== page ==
455289_workers.jpgThe Second Injury Fund was created to provide benefits to Missouri workers who are reinjured in the workplace. It offers supplemental insurance to Missouri businesses, giving them an incentive to employ workers with pre-existing injuries or disabilities. If such an employee is reinjured on the job, the supplemental insurance--in theory--covers the injury, and the business is not liable. The fund is also supposed to pay benefits to injured Missouri workers when their employers did not obtain workers' comp insurance.

Unfortunately, things haven't quite worked out that way. At present, the Second Injury Fund is all but bankrupt. In 2009, the Missouri Attorney General's office stopped settling all cases against the fund, leaving more than 30,000 cases pending. And the number of pending cases continues to grow: about 700 more are filed each month. Even excluding these claims, the fund currently owes an estimated $1 billion for claims that have already been awarded to Missouri workers by judges. Back in March, the Second Injury Fund stopped paying out benefits to reinjured workers who had been awarded permanent total disability benefits. Of late, it has also stopping paying claims to workers with uninsured employers.

According to Richard Moore, assistant general counsel and director of regulatory affairs for the Missouri Chamber of Commerce, 170 people will not receive benefits owed to them by the Second Injury Fund by the end of 2011--and these benefits total about $13 million. What's more, the state of Missouri is required to pay an extra 9% interest on those late payments.

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Springfield Missouri Workers' Compensation Lawyers Analyze Case Affirming Second Injury Fund Payments for Medical Bills Paid Directly to Injured Worker

IMGP5405.JPGThe Missouri workers' compensation lawyers review recent Springfield Missouri work comp cases. This Missouri worker's compensation appellate court decision approved payments from the Second Injury Fund directly to an injured worker when the injured workers' employer failed to maintain workers' compensation insurance.

In Skinner v. Morgan, 306 S.W.3d 419 (Mo. App. S.D. 2010), Michael Skinner fell approximately 12 feet to the ground in the course and scope of employment when scaffold he was working on collapsed causing him to strike his head on a concrete slab and suffer serious head and lung injuries. Mr. Skinner was employed by a general contractor who failed to carry workers' compensation insurance. Mr. Skinner filed a Claim for Compensation against the Second Injury Fund alleging his employer was uninsured and seeking payment of his medical expenses by the Fund.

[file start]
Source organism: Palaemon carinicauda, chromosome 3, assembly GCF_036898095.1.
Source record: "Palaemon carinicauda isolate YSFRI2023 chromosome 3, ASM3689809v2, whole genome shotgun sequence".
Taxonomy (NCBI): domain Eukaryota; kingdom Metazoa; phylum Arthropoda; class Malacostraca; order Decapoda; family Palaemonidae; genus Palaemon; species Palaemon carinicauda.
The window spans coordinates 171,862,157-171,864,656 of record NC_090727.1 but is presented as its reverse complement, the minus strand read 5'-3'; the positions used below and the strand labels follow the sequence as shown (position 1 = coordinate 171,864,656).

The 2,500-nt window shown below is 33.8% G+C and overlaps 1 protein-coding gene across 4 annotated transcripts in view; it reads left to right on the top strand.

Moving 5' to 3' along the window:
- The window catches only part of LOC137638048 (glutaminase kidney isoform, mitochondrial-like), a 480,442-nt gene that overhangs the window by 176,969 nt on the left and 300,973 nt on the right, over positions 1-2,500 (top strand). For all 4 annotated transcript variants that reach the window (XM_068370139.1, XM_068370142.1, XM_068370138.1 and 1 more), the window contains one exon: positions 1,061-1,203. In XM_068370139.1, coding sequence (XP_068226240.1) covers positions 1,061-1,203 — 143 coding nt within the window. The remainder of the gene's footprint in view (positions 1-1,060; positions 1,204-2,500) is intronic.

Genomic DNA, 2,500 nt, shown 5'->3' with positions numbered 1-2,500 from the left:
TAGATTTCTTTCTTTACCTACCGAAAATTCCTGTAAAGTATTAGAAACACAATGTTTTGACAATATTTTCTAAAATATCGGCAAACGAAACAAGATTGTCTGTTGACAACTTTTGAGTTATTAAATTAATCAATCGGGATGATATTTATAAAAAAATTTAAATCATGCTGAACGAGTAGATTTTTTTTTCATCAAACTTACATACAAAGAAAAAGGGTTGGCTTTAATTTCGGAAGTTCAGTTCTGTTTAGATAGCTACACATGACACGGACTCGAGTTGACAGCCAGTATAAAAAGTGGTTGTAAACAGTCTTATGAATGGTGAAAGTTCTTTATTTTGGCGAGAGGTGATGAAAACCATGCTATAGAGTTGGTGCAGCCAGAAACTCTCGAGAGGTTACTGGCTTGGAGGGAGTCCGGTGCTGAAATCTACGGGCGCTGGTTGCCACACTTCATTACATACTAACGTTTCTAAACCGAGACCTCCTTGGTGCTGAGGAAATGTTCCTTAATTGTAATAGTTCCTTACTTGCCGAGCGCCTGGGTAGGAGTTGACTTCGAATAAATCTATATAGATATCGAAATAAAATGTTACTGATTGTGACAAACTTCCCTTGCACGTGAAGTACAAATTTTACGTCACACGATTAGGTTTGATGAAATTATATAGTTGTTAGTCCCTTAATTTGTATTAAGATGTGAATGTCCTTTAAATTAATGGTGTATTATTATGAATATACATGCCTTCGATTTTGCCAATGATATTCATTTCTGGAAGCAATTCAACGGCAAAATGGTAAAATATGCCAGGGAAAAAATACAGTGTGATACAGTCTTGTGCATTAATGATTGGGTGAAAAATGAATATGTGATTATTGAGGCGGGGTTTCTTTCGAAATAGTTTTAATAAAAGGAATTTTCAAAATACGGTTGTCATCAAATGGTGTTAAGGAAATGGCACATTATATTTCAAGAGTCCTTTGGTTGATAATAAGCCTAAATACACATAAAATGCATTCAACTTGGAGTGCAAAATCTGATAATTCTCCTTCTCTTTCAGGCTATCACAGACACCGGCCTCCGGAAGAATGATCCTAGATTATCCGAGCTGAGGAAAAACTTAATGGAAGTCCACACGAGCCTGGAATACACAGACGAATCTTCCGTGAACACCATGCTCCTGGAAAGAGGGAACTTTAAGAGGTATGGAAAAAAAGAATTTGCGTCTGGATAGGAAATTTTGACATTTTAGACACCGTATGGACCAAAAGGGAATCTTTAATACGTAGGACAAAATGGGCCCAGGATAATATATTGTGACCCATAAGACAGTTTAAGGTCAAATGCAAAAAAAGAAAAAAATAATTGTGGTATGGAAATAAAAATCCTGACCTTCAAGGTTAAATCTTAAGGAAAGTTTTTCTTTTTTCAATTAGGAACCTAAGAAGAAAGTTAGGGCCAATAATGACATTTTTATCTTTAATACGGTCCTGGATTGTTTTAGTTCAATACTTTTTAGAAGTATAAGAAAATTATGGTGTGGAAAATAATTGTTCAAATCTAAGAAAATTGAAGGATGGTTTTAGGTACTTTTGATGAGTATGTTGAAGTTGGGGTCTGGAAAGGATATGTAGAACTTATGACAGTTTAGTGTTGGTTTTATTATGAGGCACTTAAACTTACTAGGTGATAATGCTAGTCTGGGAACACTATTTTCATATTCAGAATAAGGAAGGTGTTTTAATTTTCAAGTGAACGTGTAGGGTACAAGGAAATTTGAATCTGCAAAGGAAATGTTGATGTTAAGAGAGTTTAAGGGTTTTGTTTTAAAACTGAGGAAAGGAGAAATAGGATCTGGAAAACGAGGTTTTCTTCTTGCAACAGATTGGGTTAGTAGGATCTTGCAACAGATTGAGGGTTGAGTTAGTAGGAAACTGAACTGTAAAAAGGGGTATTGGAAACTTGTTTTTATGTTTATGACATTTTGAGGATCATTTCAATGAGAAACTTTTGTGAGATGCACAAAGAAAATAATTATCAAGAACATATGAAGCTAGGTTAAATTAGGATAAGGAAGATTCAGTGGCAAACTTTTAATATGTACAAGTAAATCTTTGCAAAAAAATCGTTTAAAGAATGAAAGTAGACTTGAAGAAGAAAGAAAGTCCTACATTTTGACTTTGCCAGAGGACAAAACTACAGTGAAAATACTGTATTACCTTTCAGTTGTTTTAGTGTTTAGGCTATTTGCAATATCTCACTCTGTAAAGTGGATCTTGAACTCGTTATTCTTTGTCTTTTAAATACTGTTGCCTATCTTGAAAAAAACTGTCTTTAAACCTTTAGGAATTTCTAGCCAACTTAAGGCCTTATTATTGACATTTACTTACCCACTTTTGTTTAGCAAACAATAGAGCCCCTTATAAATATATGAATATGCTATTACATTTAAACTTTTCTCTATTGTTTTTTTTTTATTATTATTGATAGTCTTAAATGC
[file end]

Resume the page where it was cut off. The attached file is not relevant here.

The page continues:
Legal Analysis of a Recent Missouri Worker's Compensation Claim

In Missouri, when an employer fails to provide workers' compensation insurance, the Second Injury Fund can be required to make payments for the injured worker's medical treatment. Mr. Skinner sought $254,708.20 in past medical benefits from the Fund at trial before an Administrative Law Judge. Mr. Skinner's attorney submitted itemized bills for the total amount of his treatment without objection from the Fund. The Administrative Law Judge found Mr. Skinner's employer to be uninsured, and ordered the Fund to pay Mr. Skinner directly for the $254,708.20 in past medical expenses. The Fund appealed the decision to the Missouri Labor and Industrial Relations Commission, whose 3 members unanimously affirmed the Administrative Law Judge's decision. The Fund then appealed the Commission's decision to the Southern District Court of Appeals in Springfield.

On appeal to the Southern District, the Fund argued that the Commission erred in ordering the past medical paid directly to Mr. Skinner rather than to his medical providers. The Fund based its argument on RSMo ยง 287.220.5, which requires that money withdrawn from the Fund be used to cover the "fair, reasonable, and necessary expenses to cure and relieve the effects of the injury or disability of an injured employee" where an employer is uninsured. Essentially the Fund argued that there was no guarantee the worker would use the funds to pay the medical bills and not for other purposes, particularly if the medical providers were willing to accept a lower payment amount than the original bill. Thus, according to the Fund, the only way to ensure that this alleged unauthorized use of its funds could not occur is to require the Commission to order payment to the medical providers directly rather than to the injured worker.

Missouri Southern District Court's Decision
The court noted that the Fund did not actually allege that the award by the Administrative Law Judge did not constitute "fair, reasonable, and necessary" medical expenses, but rather that the Fund was conjuring a speculative scenario on which no evidence was admitted. According to the court, the identical issue had previously been decided in Wilmeth v. TMI, Inc., 26 S.W.3d 476 (Mo. App. 2000), and the Fund offered no compelling reason to distinguish Wilmeth, was not asking the court to overturn it, but rather simply was asking the court to ignore it. The court declined to do so, thus holding that the Commission properly awarded the cost of the Mr. Skinner's medical expenses payable directly to Mr. Skinner rather than requiring payment to the medical providers.